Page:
I can’t believe the unfortunate lack of education in some of these questions still rampant to this day. But, thank God, at least, some readers will hopefully learn some truths by asking these questions in public. As a result, myths and misconceptions will fade. Respectfully, but not surprisingly, someone either did not teach well or held information or the individuals themselves have not been industrious students of church history, life and practices. Orthodox have always had valid Sacraments, within which the Real Presence was and is a reality, recognized even by the Western Church. Marriage for clergy was and still is an ancient and apostolic tradition of both Eastern Orthodox and later, Eastern Catholic Churches. Although, it became banned for the Eastern Catholics in the Western Hemisphere for an unfortunately long time, finally, the tradition has been restored by Pope Francis, due to his day-to-day experience, association and open-mindedness with Ukrainian Eastern Catholics in Argentina. Friends & Readers: the information highway via the internet will open a myriad of facts for all.

  • Carleton says:

    “Episcopal” is an adjective, as in, “The Episcopal Church”, “Episcopal priests”, “Episcopal seminaries”.
    “Episcopalian” is a noun, as in, “She is an Episcopalian.” It is not an adjective; therefore, one does not say “Episcopalian holy orders”, for example.

  • brgeem says:

    I think you will find that those ECUSA and CoE clergy and parishes that adhere to the Thirty-Nine Articles are indeed a VERY tiny minority. Only a small number of Anglican provinces expect their clergy to solemnly swear to them.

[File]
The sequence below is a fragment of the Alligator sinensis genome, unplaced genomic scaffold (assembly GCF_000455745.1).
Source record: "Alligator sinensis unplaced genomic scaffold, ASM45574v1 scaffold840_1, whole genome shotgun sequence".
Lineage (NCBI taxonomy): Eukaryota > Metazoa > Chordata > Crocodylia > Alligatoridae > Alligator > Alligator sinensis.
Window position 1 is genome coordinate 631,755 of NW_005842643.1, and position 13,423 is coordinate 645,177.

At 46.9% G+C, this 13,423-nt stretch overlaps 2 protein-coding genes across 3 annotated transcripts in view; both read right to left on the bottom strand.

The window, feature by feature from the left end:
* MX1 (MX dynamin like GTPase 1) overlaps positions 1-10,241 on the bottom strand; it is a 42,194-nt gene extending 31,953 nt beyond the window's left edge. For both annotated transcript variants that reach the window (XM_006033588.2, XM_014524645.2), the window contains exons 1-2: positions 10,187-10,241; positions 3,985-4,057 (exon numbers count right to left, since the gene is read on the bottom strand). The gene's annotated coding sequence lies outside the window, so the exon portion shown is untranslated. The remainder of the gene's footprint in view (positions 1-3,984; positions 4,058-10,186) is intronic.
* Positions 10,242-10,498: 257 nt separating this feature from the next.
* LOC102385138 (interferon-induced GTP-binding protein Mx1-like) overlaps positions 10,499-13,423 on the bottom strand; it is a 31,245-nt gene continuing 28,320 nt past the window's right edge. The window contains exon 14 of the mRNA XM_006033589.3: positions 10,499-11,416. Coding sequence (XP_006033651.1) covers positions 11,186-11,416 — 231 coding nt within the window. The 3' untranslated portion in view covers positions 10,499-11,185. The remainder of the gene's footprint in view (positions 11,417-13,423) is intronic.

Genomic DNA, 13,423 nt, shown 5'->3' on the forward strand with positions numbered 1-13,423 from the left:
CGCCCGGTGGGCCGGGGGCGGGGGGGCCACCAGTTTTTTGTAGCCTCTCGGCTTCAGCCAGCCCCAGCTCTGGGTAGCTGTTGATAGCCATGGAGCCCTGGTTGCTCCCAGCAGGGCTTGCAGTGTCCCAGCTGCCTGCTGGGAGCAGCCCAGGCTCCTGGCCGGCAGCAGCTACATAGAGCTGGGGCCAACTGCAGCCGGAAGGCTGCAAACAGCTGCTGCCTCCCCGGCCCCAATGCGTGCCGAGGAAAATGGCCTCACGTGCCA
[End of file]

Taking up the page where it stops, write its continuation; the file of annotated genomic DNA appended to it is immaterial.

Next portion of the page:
• Kevin Smith says:

    The Anglican Church has always retained Apostlic Succession and is a Catholic Church whether Rome likes it or not. Rome’s criticisms are both fictional and non-historic. Anglicans DO believe in the Real Presence. However we don’t believe that Christ is resacrificed in the Mass. That was done “once, for all” on the cross. But then neither did Aquinas who defined Transubstantiaton.

    • brgeem says:

      “However we don’t believe that Christ is re-sacrificed in the Mass.” This is not the case for all Anglicans ( as you appear to insinuate ) quite the contrary. There are Anglicans and there are Anglicans – which can equally be said of Catholics and Orthodox.
      Your point about Rome’s ‘criticisms’ I agree with, and an increasing number of Roman Catholics are tired of them. I suspect the number of Roman Catholics not towing the line are fast becoming equal to, if not more than, the number who do.
      Earlier someone has stated the official line about not receiving Holy Communion at the hands of non-Roman Catholic ‘ministers’. My experience over the past 40 year has been that many Roman Catholic clergy – including some bishops – have been more than happy to share their ‘authority’ and push aside the barriers – despite what Rome says.
      Rome must come to terms with the fact that it does not, and never has, spoken for ALL Catholics, or Anglicans, or anyone else for that matter. This is something I believe the present Bishop of Rome is very aware of.

  • NonTheologian says:

    Eastern Orthodox certainly have the real presence of the Eucharist. As for the Roman confession and others outside the Church, God only knows. Any thing is possible for Him.